by David Lindsay, President and CEO, FPAC

The major focus of public policy debate in Canada these past several months has been the federal election. As the voice of the forest products industry in Canada, FPAC has been active in promoting our industry to all candidates of the three main political parties. We have communicated with every Liberal, NDP and Conservative candidate as well as some Green Party representatives promoting our economic, environmental and innovation agenda.

In addition, as the national association for Canada’s forest sector, we also promote our story on the international stage. Canada’s forest industry is a major exporter so it’s important that we tell the story of our innovation agenda and our environmental credentials abroad.

Trade deals such as the Trans Pacific Partnership (TPP) and the Canada Europe Trade Agreement (CETA) will be helpful in reducing trade barriers, but Canada is in a globally competitive marketplace so continuing to tell the story about our green credentials and the quality of Canada’s innovative new forest products is an important part of our overall trade agenda.

Recently FPAC’s Senior Director of Trade and Transportation Joel Neuheimer joined several senior government officials from British Columbia and the Canadian Consulate in San Francisco for a day of advocacy at the State of California’s State Legislature in Sacramento California to defend the interests of the Canadian lumber industry. A California legislator was promoting a Bill in the State legislature to give preferential treatment to California wood. The Bill would have created a procurement policy for the State to favour purchases of wood for California harvested lumber and solid wood products over Canadian products (i.e. “California Assembly Bill 429” from Assembly Member Dahle).

With the coordinated efforts of FPAC, the Federal government and British Columbia’s Forest Innovation Investment (FII), we were successful in convincing the Governor of California Jerry Brown to veto this legislation.

Promoting the green credentials of the forest industry is a big part of our international efforts. We have published a series of information fact sheets which can be used at trade conferences and for individual promotional activities with customers. These fact sheets highlight various aspects of our environmental record and sustainability practices such as migratory birds, third party certification, illegal logging, old growth forests, green building and many more. They are also available in a number of languages including German, Japanese, simplified Chinese and Korean as well as English and French.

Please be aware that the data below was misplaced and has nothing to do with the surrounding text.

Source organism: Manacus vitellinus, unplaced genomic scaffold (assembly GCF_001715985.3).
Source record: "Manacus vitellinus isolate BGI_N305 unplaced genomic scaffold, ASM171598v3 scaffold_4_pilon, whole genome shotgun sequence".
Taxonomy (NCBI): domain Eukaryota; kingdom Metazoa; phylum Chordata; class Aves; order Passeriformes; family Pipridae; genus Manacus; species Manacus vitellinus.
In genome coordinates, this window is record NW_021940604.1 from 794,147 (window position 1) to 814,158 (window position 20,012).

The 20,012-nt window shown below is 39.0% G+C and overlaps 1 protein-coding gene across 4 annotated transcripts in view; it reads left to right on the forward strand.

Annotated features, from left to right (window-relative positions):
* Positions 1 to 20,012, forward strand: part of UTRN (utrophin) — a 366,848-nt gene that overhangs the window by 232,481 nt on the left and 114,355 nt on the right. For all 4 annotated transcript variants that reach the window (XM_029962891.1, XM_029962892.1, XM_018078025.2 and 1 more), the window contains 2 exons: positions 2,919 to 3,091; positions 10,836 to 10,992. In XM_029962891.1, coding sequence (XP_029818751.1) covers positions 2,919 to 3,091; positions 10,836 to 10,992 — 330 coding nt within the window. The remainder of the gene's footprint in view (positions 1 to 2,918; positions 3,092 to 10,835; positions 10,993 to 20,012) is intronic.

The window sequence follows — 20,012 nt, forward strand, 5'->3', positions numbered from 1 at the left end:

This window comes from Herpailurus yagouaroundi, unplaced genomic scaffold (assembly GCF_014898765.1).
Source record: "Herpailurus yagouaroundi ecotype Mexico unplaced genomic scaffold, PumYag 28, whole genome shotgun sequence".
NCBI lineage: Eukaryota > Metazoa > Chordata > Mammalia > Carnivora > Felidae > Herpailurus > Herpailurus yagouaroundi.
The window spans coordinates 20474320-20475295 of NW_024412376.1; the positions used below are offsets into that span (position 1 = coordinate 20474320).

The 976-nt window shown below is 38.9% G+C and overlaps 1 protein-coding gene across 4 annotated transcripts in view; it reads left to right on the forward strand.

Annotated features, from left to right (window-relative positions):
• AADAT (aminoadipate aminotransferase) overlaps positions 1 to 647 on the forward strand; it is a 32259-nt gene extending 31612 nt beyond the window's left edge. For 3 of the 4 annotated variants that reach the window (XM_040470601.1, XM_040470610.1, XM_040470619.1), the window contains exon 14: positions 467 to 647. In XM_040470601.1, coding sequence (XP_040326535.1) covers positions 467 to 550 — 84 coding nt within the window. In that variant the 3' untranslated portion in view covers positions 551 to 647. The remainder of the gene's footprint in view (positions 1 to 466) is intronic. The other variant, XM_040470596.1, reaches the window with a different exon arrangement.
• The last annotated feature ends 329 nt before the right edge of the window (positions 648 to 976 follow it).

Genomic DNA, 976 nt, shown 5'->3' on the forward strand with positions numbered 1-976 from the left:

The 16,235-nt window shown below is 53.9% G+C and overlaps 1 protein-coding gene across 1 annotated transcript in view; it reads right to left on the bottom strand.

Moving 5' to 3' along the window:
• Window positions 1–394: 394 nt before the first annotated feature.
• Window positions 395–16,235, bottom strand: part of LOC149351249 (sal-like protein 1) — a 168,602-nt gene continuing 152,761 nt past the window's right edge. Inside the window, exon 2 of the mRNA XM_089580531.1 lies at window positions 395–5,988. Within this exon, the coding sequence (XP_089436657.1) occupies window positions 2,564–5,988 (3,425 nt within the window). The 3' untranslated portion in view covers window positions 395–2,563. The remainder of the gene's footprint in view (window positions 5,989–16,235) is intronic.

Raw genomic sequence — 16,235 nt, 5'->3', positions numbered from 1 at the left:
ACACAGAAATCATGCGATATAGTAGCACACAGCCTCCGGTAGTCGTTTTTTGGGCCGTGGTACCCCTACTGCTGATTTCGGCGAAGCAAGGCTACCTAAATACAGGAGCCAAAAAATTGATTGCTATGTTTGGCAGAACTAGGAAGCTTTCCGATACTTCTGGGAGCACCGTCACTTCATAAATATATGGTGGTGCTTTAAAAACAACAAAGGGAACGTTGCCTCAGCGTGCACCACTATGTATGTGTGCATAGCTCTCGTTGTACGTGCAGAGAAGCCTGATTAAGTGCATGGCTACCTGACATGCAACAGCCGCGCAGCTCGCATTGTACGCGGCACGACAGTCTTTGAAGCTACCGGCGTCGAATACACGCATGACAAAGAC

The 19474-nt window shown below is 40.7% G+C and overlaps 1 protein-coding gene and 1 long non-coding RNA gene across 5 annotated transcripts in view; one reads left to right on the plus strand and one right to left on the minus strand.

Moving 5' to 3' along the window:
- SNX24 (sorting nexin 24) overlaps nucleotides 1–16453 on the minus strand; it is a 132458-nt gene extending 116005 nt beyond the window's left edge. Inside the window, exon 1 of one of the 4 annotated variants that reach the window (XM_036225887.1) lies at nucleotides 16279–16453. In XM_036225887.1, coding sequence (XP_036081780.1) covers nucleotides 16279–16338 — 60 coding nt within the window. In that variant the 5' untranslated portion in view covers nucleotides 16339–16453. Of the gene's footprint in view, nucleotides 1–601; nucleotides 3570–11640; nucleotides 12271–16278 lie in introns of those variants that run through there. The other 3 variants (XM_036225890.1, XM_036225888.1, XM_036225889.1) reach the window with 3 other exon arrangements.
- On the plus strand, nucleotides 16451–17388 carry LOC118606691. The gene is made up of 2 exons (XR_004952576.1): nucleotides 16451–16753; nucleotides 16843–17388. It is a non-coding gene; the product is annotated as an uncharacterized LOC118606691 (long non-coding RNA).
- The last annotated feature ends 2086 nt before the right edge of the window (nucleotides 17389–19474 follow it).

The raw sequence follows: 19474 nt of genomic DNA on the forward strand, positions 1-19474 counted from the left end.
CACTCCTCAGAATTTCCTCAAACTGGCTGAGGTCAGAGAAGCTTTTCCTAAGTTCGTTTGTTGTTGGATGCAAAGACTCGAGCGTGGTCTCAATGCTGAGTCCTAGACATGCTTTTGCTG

One of our signature initiatives at FPAC has been the Canadian Boreal Forest Agreement (CBFA). It is an agreement signed between environmental groups and FPAC companies, informed by science and aimed at reducing ecological pressure on the boreal forest while enhancing economic opportunity in the forest sector. This represents a paradigm shift as forest companies and environmental groups work together to integrate economic and environmental values.

Mark Hubert, our Vice President of Environmental Leadership attended the United Nations World Forest Congress in Durban South Africa in September to tell the story about the CBFA. The international congress, which takes place every five years and attracts several thousand leaders in forestry from around the world, was also attended by Natural Resources Canada who have been a strong supporter of the innovative collaborative model and a big reason for the Agreement’s success.

Telling the story about this largest agreement of its type in the world is one more example of FPAC representing the Canadian forest industry to the world. We in Canada have much to be proud of in forest management. Telling our story is not only good for our member companies, and good for Canadian trade, it is good for Canada’s environmental reputation on the global stage.

The Forest Products Association of Canada is also a member of an international organization called the International Council of Forest and Paper Associations (ICFPA). The national associations from around the world share best practices through the ICFPA and collectively we promote and advocate on behalf of the industry. Later this year the climate change summit known as COP21 will take place in Paris. Through the ICFPA we will be telling the forestry story and highlighting the importance of wood fibre as a green renewable resource which can provide part of the solution to climate change. I hope to write more about that in a subsequent blog.

So international advocacy and promotion is a large part of what we do at FPAC. While the federal election was happening in Canada we continued to promote Canada’s forest industry to the world.